Top line growth coupled with gross margin expansion and SG&A leverage led to a 20% increase in operating income to $53 million or 70 basis points of operating margin expansion. We were able to achieve this operating margin expansion while absorbing approximately $3 million in operating losses related to Madewell as compared to $2 million last year.
Net interest expense for the first quarter totaled $2 million compared to net interest expense of $3 million in the first quarter of last year. The decline in interest expense primarily reflects our lower average out standing debt. Income before income tax increased 24% to $51 million compared to $41 million last year. Net income was $31 million or $0.48 per diluted share compared to net income of $25 million or $0.39 per diluted share in the first quarter last year.
Turning to key balance sheet highlights. We ended the first quarter with cash and cash equivalents totaling approximately $122 million with 100% of our invested cash in U.S. Government money market funds. Inventory at quarter end was $174 million representing an increase of 21% over the end of the quarter last year which compares to our 15% revenue increase in the first quarter.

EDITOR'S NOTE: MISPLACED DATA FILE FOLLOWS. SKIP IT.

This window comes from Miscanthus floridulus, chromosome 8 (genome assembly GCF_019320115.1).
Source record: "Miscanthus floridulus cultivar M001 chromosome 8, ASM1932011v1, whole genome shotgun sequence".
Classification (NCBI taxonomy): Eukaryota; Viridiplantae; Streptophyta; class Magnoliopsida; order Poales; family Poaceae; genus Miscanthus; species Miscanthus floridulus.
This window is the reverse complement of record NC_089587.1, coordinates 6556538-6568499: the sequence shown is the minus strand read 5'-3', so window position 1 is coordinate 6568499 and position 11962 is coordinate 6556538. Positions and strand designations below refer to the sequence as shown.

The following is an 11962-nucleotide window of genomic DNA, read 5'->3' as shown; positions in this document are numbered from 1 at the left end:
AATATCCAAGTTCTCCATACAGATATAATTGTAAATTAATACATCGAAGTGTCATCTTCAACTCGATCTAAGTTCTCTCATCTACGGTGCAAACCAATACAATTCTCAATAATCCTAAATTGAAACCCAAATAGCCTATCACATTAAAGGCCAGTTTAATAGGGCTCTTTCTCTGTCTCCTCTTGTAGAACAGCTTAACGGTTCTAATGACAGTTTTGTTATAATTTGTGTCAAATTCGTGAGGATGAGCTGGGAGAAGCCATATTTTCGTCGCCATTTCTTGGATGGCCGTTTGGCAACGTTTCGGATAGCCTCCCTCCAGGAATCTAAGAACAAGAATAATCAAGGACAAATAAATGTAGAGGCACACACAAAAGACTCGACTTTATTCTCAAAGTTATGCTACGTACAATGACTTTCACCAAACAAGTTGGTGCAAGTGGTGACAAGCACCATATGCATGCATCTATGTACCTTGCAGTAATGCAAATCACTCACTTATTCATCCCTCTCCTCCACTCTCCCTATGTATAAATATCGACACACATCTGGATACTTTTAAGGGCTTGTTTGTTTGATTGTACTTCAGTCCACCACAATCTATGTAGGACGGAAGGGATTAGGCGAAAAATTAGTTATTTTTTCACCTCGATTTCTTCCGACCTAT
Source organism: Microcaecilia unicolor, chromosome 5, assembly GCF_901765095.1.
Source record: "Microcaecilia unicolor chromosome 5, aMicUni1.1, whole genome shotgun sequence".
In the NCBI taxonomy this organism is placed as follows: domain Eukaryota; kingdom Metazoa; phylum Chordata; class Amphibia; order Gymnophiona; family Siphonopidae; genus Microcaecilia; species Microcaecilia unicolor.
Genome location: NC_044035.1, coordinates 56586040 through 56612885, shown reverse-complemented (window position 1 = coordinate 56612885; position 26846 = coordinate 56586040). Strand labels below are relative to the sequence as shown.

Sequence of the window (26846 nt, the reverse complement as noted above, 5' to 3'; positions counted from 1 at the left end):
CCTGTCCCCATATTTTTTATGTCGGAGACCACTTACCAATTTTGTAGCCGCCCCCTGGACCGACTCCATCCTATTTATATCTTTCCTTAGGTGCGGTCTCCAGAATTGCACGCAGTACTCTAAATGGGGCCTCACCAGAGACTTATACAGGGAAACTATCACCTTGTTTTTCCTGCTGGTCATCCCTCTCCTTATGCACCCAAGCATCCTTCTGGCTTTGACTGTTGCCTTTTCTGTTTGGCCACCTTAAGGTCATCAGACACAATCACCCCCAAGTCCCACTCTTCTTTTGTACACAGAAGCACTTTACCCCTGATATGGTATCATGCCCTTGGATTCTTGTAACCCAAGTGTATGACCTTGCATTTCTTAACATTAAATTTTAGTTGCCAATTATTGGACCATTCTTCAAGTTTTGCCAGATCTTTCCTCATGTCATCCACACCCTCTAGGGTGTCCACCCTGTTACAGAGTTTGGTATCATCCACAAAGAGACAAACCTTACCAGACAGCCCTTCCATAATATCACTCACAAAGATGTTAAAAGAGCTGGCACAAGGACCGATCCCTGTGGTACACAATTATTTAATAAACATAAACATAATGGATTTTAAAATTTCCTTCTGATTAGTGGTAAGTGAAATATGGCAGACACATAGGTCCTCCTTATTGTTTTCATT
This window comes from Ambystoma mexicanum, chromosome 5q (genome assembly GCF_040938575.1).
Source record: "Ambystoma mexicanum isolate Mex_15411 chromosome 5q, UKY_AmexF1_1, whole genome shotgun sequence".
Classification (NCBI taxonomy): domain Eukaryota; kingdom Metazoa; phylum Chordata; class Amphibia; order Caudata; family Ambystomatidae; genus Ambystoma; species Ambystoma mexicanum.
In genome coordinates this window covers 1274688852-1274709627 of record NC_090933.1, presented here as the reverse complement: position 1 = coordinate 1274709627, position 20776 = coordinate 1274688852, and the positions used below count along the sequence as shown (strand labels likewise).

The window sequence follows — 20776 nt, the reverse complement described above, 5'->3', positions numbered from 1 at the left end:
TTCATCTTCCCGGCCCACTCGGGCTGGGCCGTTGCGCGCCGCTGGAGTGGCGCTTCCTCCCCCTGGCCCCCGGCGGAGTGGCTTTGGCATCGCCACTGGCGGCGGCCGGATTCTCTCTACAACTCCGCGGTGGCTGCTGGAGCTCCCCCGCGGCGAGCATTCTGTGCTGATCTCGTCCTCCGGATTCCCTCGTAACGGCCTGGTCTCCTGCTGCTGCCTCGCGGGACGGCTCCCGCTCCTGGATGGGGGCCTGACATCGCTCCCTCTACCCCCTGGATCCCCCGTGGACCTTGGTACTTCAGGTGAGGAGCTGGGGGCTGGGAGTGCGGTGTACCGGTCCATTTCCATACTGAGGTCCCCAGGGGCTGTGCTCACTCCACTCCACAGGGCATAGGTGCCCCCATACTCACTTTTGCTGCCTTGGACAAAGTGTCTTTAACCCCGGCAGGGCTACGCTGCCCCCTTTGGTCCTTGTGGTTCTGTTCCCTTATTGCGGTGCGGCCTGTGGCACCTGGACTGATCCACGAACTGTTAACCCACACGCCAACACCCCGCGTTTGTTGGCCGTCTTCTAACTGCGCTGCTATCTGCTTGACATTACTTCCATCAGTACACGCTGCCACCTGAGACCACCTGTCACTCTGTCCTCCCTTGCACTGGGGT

The primary difference between the end of quarter inventory increase and our sales trend is due to an increase in year-over-year in-transit inventory. This is further evidenced by a significant increase in our accounts payable inventory leverage.
We reduced our debt by $25 million in April, ending the quarter at $100 million as compared to $175 million at the end of the first quarter last year. Capital expenditures for the first quarter were $15 million consistent with our full-year forecast of approximately $80 million.
Turning to our outlook. Our long-term goals remain comp store sales growth in the mid single-digit range, direct sales growth in the high single-digits, net square footage expansion in the 7-9% range and diluted EPS growth in excess of 20%. However, given the current macro environment and the comp trend of our business we are revising our outlook for the fiscal year 2008.